Veteranclaims’s Blog

October 27, 2019

Single Judge Application; Sullivan v. McDonald, 815 F.3d 786, 790–91 (Fed. Cir. 2016); § 3.159(c)(3) conditions assistance in obtaining various types of records on their relevance but does not do so for the agency’s own records; “not harmless error for the VA to base its decision on a subset of a veteran’s medical records;

Filed under: Uncategorized — Tags: , — veteranclaims @ 1:35 pm

Excerpt from decision below:

“As to the Secretary’s second point, the Federal Circuit held, in Sullivan v. McDonald, that § 3.159(c)(3) conditions assistance in obtaining various types of records on their relevance but does not do so for the agency’s own records. 815 F.3d 786, 790–91 (Fed. Cir. 2016). Thus, despite the Secretary’s attempt to do so here, “VA may not consider relevance when determining whether to assist in obtaining VA medical records.” Jones v. Wilkie,918 F.3d 922, 927 (Fed. Cir. 2019). The Board erred by failing to gather these records. And it is “not harmless error for the VA to base its decision on a subset of a veteran’s medical records.” Id.”

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Designated for electronic publication only

UNITED STATES COURT OF APPEALS FOR VETERANS CLAIMS

No. 18-3536

GARY A.COLLINS,APPELLANT,

V.

ROBERT L.WILKIE, SECRETARY OF VETERANS AFFAIRS,APPELLEE.

Before TOTH, Judge.

MEMORANDUM DECISION

Note: Pursuant to U.S. Vet. App. R. 30(a), this action may not be cited as precedent.

TOTH, Judge: Veteran Gary A. Collins appeals a 2018 Board decision that denied service connection for major depressive disorder on both a direct basis and as secondary to varicose veins, a condition for which he is separately seeking service connection.1 Mr. Collins attributed his depressive disorder to his varicose veins. The Board acknowledged that he was diagnosed with depressive disorder but concluded that no competent evidence connected this condition to service or any other claimed disability. The veteran argues, among other things, that the Board failed to obtain treatment records from the VA medical center in Indianapolis, Indiana. The Secretary does not contest the fact that the Board made its decision without these records. His position is that the veteran failed to adequately identify when or where he received treatment and that he hasn’t shown that these records are relevant to his claim. VA regulations require the agency to assist veterans in gathering medical records if the veteran provides “enough information to identify and locate the existing records . . . ; the 1 The Board remanded his claims for varicose veins and a total disability rating based on individual unemployability. Since remands are not final decisions of the Board, the Court has no jurisdiction over these matters. See Young v. Wilkie, 31 Vet.App. 51, 53 n.1 (2019). 2 approximate time frame covered by the records; and . . . the condition for which treatment was provided.” 38 C.F.R. § 3.159(c)(3) (2019).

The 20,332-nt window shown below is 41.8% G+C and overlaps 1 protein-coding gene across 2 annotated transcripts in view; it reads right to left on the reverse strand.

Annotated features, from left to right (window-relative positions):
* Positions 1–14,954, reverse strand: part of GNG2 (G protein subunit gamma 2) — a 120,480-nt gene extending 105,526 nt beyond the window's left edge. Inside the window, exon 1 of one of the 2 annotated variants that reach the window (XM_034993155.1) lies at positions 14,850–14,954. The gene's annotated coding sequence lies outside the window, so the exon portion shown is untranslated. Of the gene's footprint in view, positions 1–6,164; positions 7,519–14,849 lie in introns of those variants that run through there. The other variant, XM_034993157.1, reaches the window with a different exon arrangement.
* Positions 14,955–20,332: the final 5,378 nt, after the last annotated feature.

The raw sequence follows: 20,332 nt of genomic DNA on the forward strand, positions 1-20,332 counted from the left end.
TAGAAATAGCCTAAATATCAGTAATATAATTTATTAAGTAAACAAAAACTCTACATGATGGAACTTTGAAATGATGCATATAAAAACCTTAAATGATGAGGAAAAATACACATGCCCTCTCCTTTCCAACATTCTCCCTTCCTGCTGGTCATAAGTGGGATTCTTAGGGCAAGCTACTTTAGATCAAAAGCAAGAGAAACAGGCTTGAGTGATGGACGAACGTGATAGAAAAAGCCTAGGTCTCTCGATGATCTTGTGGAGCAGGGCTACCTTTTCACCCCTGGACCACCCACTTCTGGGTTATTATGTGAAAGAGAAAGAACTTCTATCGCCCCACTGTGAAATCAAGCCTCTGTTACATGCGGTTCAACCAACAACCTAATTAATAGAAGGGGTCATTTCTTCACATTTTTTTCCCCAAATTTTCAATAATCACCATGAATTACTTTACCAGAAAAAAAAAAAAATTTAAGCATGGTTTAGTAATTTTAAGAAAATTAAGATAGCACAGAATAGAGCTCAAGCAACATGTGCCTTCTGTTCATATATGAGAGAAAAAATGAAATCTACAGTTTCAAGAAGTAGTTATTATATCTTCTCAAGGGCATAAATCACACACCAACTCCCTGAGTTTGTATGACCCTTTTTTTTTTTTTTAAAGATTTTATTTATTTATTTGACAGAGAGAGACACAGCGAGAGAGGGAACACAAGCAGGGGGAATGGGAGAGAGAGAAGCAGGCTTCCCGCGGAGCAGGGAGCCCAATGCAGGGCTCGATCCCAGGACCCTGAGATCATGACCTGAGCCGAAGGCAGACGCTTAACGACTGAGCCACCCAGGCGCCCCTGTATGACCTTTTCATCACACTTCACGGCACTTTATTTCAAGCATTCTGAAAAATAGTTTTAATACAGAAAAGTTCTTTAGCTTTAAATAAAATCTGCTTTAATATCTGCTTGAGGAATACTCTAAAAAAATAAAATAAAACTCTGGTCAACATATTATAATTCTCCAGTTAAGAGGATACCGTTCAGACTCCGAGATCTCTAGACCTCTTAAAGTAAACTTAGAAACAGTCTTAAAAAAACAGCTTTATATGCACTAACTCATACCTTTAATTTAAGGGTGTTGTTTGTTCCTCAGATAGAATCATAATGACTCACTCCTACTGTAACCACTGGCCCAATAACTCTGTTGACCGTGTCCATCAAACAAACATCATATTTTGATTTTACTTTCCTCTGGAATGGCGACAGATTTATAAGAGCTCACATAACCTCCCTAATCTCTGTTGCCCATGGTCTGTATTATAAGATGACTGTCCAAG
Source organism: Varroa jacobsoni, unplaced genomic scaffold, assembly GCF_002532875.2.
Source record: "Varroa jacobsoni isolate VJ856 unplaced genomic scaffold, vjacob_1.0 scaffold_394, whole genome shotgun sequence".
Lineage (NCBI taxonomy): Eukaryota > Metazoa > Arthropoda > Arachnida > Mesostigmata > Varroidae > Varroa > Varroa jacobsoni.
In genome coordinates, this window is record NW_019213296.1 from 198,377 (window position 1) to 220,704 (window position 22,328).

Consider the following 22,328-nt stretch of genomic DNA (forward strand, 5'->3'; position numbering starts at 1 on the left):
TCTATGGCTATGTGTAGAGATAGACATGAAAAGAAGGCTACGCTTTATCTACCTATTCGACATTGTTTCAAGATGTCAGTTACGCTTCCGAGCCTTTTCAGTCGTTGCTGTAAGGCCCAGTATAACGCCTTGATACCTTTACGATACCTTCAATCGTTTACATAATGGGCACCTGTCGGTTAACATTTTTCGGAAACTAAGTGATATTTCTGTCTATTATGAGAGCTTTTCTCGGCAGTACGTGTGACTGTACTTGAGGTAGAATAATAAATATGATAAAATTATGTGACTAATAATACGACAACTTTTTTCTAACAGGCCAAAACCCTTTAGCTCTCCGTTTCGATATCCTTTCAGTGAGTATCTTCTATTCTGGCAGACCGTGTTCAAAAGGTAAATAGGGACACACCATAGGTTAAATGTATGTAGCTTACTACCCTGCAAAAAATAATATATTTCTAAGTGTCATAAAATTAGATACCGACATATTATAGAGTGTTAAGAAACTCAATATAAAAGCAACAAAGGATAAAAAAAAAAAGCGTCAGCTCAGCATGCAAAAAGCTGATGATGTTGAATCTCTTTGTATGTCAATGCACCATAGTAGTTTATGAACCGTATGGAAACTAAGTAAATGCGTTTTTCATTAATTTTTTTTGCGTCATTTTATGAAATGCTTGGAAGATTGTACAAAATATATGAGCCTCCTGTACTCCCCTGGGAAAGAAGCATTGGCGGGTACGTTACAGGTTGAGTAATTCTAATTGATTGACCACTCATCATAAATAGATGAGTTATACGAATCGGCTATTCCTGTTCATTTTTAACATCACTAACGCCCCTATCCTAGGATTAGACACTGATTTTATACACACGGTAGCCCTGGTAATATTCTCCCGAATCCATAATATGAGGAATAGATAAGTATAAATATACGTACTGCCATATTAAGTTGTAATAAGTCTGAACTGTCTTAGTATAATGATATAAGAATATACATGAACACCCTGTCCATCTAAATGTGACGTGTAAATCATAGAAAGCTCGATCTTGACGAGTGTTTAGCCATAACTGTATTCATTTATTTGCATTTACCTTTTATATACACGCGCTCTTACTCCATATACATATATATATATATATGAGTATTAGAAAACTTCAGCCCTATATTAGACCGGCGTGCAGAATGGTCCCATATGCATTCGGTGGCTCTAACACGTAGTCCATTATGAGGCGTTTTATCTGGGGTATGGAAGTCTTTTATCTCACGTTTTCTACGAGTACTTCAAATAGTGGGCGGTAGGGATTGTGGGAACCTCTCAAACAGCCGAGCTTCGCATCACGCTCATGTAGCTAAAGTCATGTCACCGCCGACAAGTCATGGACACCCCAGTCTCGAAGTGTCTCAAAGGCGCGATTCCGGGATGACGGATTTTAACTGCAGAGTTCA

As to the Secretary’s first point, there are various instances in the record, including testimony before the Board, where the veteran mentioned treatment for varicose veins received at the Indianapolis VA medical center. See, e.g., R. at 72–75 (veteran testifying that he was treated between 1972 and 1973 in Indianapolis); R. at 94 (testimony mentioning Indianapolis); R. at 461 (VA clinician noting plans to obtain “VA file from Indianapolis VAMC”); R. at 1668 (medical record discussing varicose veins and noting that the veteran was “seen once at VAH Indianapolis in 1978”). This was sufficient information to identify and locate his existing records.

As to the Secretary’s second point, the Federal Circuit held, in Sullivan v. McDonald, that § 3.159(c)(3) conditions assistance in obtaining various types of records on their relevance but does not do so for the agency’s own records. 815 F.3d 786, 790–91 (Fed. Cir. 2016). Thus, despite the Secretary’s attempt to do so here, “VA may not consider relevance when determining whether to assist in obtaining VA medical records.” Jones v. Wilkie,918 F.3d 922, 927 (Fed. Cir. 2019). The Board erred by failing to gather these records. And it is “not harmless error for the VA to base its decision on a subset of a veteran’s medical records.” Id.

Accordingly, the March 14, 2018, Board decision is VACATED and the matter REMANDED for readjudication consistent with this decision.

DATED: October 25, 2019

Copies to: Lisa J. McNair Palmer, Esq. VA General Counsel (027)

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